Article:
Flow when you enter google.com in your browser
As soon as you type a domain name, let's say google.com, the " browser cache" is searched to see if we have searched for the domain before and is returned if it is found in the browser cache.
Let’s say the domain is not found in the browser cache. It is then searched in the " resolver server", nothing but your " ISP( Internet Service Provider)". If the domain is found there, it is returned. Let’s say it is not found at the resolver server too.
It is now checked in the "root server". There are 13 root servers all over the world. The root server directly doesn’t provide the required domain. A root server holds the list of authoritative name servers for the appropriate top-level domain server. We’ll discuss these servers in the coming paragraphs.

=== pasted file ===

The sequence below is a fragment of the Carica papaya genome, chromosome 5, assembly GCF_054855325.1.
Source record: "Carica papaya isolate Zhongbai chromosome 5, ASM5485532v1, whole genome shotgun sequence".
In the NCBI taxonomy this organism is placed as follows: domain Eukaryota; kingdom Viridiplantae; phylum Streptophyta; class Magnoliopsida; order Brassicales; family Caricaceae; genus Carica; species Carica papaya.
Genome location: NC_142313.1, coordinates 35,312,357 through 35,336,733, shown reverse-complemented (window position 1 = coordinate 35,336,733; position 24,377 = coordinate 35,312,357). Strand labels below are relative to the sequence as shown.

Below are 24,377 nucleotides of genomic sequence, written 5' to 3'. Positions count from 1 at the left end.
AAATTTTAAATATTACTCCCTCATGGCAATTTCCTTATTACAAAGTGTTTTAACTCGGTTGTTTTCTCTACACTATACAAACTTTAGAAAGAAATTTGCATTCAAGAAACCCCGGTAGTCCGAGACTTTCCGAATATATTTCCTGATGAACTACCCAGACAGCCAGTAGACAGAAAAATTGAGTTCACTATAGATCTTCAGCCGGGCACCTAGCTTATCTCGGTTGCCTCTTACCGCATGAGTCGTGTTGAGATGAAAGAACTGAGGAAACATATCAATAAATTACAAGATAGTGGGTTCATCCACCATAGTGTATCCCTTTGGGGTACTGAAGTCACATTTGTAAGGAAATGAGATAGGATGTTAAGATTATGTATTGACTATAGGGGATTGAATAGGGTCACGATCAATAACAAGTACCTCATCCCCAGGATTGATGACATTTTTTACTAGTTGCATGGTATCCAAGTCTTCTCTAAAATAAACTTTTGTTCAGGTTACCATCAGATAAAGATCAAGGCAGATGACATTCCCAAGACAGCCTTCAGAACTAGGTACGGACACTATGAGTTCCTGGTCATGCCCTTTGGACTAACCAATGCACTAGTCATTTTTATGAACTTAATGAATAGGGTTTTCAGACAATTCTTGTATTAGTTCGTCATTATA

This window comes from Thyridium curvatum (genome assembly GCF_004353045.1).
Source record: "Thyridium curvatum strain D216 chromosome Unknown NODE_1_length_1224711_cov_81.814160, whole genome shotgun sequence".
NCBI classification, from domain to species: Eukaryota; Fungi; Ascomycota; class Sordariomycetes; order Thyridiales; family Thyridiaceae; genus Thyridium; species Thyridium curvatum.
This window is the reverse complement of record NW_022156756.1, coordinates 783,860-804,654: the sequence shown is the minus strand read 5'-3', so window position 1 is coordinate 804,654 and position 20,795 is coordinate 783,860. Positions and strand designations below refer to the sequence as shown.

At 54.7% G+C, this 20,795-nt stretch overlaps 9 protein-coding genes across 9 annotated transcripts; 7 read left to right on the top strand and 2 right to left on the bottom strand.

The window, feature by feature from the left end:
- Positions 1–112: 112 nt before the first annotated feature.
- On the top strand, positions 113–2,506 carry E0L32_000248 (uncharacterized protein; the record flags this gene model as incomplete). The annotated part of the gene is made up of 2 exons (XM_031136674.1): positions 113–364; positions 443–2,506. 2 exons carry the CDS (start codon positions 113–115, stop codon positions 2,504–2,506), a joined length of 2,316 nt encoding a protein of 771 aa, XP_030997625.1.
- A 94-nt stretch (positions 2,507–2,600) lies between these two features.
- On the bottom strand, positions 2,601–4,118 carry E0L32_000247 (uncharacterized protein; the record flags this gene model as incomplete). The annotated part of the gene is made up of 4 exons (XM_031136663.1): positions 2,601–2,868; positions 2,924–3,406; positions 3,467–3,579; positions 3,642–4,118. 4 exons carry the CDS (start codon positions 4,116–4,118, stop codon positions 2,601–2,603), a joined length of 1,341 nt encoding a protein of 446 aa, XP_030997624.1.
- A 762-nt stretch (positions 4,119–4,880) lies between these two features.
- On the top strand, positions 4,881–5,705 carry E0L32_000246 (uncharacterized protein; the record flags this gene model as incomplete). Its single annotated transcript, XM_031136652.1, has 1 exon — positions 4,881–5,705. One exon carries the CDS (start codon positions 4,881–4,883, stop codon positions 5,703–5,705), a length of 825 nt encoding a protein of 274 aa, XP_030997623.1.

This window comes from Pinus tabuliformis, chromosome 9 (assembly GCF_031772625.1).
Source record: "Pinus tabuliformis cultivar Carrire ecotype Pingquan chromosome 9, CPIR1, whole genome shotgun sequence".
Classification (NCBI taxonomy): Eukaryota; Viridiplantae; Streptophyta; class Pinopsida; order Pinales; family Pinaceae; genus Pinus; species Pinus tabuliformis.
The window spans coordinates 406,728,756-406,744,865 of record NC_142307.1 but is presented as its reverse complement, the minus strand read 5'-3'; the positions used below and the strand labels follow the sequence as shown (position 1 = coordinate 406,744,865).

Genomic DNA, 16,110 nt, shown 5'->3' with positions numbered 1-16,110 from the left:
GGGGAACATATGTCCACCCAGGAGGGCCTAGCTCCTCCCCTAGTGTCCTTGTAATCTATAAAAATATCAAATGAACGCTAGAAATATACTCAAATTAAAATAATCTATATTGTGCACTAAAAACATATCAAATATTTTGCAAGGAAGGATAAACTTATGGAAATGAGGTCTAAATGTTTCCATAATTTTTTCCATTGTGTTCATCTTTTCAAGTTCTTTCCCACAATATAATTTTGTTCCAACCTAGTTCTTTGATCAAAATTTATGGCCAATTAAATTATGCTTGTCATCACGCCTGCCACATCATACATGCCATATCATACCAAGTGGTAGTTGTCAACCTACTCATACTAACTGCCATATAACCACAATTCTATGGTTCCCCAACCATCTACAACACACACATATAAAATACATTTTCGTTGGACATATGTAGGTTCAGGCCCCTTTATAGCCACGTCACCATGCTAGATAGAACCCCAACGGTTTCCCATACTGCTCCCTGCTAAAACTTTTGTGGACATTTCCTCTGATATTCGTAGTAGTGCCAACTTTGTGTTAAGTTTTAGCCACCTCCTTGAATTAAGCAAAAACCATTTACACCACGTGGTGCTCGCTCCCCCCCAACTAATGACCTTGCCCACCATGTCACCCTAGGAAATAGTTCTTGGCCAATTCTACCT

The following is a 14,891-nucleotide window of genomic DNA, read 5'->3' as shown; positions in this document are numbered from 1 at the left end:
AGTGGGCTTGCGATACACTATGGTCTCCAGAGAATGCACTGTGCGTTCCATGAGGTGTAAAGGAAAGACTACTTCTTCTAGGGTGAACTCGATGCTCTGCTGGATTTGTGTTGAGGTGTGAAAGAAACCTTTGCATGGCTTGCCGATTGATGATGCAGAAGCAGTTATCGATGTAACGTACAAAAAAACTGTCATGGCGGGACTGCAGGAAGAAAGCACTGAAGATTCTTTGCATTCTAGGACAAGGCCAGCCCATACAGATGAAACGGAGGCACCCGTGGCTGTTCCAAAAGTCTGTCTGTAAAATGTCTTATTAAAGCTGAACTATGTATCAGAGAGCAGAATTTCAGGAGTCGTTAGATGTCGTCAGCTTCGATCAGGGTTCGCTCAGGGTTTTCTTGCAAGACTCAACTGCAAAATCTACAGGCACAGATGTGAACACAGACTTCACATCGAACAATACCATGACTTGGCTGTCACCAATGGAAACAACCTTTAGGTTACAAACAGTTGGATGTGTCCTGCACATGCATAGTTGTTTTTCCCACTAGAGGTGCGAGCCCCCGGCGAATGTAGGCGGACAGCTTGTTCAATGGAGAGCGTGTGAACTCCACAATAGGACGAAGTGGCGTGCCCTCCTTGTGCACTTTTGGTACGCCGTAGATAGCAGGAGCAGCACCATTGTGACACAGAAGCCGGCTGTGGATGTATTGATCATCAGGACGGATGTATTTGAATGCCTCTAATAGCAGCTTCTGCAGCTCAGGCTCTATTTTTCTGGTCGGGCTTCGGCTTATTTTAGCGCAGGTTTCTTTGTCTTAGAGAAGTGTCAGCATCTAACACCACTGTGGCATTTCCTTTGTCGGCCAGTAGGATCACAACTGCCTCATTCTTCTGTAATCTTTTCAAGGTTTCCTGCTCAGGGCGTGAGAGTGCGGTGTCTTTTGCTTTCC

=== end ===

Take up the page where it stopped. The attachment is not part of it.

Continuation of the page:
Let’s go back to the flow again. So now the Root server says “ I do not know where to find the domain, but I know a person who does” and sends us to the "Top-level domain server". Top level domain server consists of top level domains like .com , .org , .net , .gov , .mil ,.edu etc. So now the required domain is searched in the TLD( Top level Domain Server). If the domain is found it is returned, if not we now go to Authoritative Name Servers.
"Authoritative Name servers" hold the details of where specific websites can be found. These details contain IP Addresses of domains.
Now as you have performed the search. This gets stored in the ISP cache and the browser cache. So the next time you search for google.com it doesn’t need to follow all of these steps and is directly returned from the browser cache. If you have cleaned the browser cache, the website will be returned by the ISP cache.
This is the flow when a domain is searched in a browser.